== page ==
The Moral Monster in All of Us

How do you help those in need? What is your responsibility? Peter Singer argues that the well-to-do should give a fair percentage of their income away and that failure to do so makes you a bad person. But things aren't always that simple.

Young_woman_beggingRecently, I was returning to my car after doing some work at a retail shop in one of the more affluent neighborhoods outside of Seattle. A woman approached me in the garage, tears in her eyes and a small, unkempt boy in her arms. She explained that she was from the east side of the state and, stupidly, left her car in Seattle unlocked. Her purse and keys were stolen and she was trying to get home. She told me that after some research, she figured she needed $120 for the trip on the bus for her and her boy. She said if just 5 people gave her $20 she could make it home. She had desperation in her voice and was pleading.

Even in the moment, I believed little of it. In fact I had heard of scams like this many times and her facts were inconsistent, contradictory, and seem contrived. Typically, I do one of two things in these situations. I either will lie to the person and tell them I have no cash and can’t help, or, if circumstances allow, I buy them the food or tickets they’re asking for so I can help with the immediate need (if its real) and I know where the money is going. In this case I did neither. My immediate thought was that if this woman, with an infant in her arms, is desperate enough to approach strange men—regardless of what her real situation is, I should try to help. I reached in my pocket and gave her twenty dollars. She was extremely grateful and asked me to pray for her.

The next day, I read in the local news that a woman, consistent with the age of the woman that approached me, was found in the early morning passed out drunk having struck a parked car. Her infant son was in the back seat. The boy was about the age of the boy the woman was carrying as far as I could tell. I have no idea whether this was the same woman but it very well could have been given what I knew. I haven’t been able to stop thinking whether I was the indirect cause of harm here, and, had circumstances gone even more wrong, the potential death of this small boy. My desire to help someone in need may have enabled an even greater evil.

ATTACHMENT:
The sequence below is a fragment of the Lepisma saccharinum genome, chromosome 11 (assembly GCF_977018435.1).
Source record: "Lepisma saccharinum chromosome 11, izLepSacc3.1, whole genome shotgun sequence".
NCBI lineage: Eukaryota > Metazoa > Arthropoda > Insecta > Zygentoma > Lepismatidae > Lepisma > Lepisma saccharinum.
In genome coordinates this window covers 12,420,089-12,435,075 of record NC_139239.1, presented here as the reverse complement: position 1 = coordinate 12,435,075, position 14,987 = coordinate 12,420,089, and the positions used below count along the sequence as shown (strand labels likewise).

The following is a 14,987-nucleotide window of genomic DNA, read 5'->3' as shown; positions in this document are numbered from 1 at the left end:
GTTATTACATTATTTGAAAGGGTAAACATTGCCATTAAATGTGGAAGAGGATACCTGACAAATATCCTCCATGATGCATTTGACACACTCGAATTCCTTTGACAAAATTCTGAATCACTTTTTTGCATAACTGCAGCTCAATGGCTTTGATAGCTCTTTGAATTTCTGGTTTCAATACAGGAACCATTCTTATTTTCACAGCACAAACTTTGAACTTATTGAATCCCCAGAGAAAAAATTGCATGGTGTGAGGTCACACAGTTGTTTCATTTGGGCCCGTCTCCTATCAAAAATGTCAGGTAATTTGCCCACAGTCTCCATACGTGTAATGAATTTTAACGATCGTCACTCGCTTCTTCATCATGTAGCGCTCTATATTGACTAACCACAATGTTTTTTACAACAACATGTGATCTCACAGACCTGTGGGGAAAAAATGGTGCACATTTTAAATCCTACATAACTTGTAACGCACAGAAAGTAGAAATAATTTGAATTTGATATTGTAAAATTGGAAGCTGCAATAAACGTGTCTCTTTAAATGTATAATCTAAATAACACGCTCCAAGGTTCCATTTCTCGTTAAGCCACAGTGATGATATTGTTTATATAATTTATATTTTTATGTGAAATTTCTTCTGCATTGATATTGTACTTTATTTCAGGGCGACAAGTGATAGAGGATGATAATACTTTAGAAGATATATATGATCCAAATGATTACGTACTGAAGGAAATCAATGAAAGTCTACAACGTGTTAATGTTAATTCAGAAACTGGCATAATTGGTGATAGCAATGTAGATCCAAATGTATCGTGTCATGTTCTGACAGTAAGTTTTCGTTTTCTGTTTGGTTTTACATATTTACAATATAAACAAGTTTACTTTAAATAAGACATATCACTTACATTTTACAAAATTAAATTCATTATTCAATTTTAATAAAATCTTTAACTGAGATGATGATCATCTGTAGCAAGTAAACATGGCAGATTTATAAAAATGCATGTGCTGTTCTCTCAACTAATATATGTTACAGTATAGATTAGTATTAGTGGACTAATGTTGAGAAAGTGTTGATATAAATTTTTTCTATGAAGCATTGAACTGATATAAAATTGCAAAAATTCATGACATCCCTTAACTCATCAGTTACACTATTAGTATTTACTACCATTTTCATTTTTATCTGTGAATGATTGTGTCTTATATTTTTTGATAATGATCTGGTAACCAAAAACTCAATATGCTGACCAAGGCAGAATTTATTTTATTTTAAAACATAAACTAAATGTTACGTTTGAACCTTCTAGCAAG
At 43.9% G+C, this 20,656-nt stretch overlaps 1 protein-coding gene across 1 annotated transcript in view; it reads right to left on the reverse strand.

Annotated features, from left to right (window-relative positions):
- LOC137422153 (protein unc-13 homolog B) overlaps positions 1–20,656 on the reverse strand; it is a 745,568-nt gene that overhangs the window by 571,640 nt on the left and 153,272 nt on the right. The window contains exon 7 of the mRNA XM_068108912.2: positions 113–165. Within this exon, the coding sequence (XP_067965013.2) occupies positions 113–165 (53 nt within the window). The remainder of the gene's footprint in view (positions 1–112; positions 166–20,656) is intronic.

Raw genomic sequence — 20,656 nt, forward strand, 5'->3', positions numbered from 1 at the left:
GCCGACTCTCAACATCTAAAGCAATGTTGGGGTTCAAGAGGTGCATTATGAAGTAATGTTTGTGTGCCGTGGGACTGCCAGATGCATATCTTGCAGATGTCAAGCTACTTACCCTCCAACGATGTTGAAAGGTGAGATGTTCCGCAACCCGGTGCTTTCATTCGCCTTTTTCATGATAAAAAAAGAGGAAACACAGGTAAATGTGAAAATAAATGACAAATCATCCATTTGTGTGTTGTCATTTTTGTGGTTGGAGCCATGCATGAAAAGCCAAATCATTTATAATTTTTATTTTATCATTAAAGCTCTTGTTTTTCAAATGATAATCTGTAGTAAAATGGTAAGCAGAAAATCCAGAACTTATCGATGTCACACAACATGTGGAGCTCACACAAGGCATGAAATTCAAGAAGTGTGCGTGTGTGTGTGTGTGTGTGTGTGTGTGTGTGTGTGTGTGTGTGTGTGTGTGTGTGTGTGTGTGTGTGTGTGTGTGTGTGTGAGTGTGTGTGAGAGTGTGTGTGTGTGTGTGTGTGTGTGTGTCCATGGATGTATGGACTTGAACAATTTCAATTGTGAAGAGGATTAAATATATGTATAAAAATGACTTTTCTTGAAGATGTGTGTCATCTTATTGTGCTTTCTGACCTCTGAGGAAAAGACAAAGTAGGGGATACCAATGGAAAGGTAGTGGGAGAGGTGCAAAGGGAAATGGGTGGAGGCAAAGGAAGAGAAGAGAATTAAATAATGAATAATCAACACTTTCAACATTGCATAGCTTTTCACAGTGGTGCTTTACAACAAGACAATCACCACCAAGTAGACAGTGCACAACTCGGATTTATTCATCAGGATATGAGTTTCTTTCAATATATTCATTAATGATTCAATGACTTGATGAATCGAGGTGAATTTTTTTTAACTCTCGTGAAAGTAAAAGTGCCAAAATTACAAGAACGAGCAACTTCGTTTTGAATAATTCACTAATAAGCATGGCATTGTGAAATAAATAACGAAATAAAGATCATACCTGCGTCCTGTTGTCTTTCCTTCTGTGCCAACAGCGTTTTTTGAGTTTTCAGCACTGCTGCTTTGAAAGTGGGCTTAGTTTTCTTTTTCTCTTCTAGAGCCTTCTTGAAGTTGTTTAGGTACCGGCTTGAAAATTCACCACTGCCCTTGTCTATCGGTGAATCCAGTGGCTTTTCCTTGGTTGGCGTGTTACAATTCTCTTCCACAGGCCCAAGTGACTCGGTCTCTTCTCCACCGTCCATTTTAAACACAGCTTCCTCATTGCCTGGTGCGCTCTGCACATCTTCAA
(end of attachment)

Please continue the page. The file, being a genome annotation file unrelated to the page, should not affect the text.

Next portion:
So what is one to do here? Honestly I don’t know. I’m haunted by problems like these because I do think I have a responsibility to help those in need when I can. I don’t always know who the needy around me really are and how best I can help them.

On Being a Bad Person

I have to admit, I’ve wrestled with Peter Singer’s ethical model for years. I have strong intuitions (driven, perhaps, by selfish desires) that he goes wrong in the fundamentals and his small errors in the basics produce large errors in the outcome. Yet his essential premise seems attractive: reduce as much pain and suffering in the lives of others as you’re able. In general, I have a hard time reading Singer’s work because his material strikes me very much like the religious fundamentalism I’ve long since abandoned from my childhood: do things my way or you’re an evil person. The best theories when delivered logically, it seems to me, should be attractive and resonate at a fundamental level. Singer’s never have. If I have to be guilted into doing the right thing, something seems to have gone wrong in getting me there. 

An interesting article on Philosophy Now titled, “Peter Singer Says You Are a Bad Person” caught my attention. The author, Howard Darmstadter, summarizes what he views as Singer’s primary thesis and then attempts to explain why Singer’s ethical theory really doesn’t work. Singer’s thesis according to Darmstadter is this:

Singer’s basic argument is simple, relying on two main principles. Somewhat paraphrased, these principles are, first, maximize pleasure and minimize suffering; and second, all pleasure or suffering counts equally.

Applied, Darmstadter claims the theory, according to Singer, entails that, “you are morally deficient if you eat meat, or if you fail to give a good bit of your income – 5% if you earn more than $100,000, and at least 10% of income over $150,000 – to help the world’s most destitute. It’s actually worse than that. If you take Singer’s arguments seriously, you should be giving nearly everything you have to charity.”